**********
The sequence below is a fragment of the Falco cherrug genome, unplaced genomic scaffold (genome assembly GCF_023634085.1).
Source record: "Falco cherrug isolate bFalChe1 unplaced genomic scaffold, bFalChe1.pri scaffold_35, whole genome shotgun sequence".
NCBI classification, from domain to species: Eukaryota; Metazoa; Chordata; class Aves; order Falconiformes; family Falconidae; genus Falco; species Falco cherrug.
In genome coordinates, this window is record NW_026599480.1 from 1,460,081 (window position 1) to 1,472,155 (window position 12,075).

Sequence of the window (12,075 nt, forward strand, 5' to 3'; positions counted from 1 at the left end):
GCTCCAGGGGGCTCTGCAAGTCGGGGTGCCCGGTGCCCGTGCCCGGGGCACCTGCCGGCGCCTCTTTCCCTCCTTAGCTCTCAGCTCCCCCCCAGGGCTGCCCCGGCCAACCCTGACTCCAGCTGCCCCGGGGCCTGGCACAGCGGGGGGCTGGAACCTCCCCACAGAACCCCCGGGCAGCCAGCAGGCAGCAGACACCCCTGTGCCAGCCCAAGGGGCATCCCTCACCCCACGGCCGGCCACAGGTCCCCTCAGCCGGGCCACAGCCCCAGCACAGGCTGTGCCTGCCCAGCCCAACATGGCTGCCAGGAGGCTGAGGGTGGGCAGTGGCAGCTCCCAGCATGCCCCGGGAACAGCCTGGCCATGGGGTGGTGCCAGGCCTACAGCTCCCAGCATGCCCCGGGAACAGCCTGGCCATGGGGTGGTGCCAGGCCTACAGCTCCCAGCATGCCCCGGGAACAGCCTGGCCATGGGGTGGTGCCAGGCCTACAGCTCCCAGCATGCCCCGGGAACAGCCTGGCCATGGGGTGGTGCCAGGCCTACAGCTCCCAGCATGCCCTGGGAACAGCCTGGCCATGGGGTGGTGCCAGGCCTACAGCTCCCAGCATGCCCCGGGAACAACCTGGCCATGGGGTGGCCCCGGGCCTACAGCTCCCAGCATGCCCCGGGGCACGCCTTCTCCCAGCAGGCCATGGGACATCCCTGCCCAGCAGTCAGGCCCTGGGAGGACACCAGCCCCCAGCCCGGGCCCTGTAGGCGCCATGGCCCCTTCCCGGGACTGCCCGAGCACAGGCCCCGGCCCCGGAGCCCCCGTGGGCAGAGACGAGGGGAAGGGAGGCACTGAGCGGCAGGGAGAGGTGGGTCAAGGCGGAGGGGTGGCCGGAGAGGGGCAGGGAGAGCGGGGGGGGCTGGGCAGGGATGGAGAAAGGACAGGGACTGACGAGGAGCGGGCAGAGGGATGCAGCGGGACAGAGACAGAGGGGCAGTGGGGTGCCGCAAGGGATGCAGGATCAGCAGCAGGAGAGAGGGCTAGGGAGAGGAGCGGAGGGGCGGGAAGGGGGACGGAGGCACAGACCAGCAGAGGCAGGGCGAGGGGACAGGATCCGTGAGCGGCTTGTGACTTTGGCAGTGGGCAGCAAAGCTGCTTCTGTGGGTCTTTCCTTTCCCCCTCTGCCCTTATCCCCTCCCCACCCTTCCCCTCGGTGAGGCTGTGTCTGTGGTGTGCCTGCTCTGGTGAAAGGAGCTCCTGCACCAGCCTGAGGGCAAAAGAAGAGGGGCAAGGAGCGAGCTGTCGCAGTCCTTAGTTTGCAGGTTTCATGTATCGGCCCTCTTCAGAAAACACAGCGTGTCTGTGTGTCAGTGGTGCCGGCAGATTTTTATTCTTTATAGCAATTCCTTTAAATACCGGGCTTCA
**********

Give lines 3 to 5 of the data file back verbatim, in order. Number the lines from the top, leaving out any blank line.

NCBI classification, from domain to species: Eukaryota; Metazoa; Chordata; class Aves; order Falconiformes; family Falconidae; genus Falco; species Falco cherrug.
In genome coordinates, this window is record NW_026599480.1 from 1,460,081 (window position 1) to 1,472,155 (window position 12,075).

Sequence of the window (12,075 nt, forward strand, 5' to 3'; positions counted from 1 at the left end):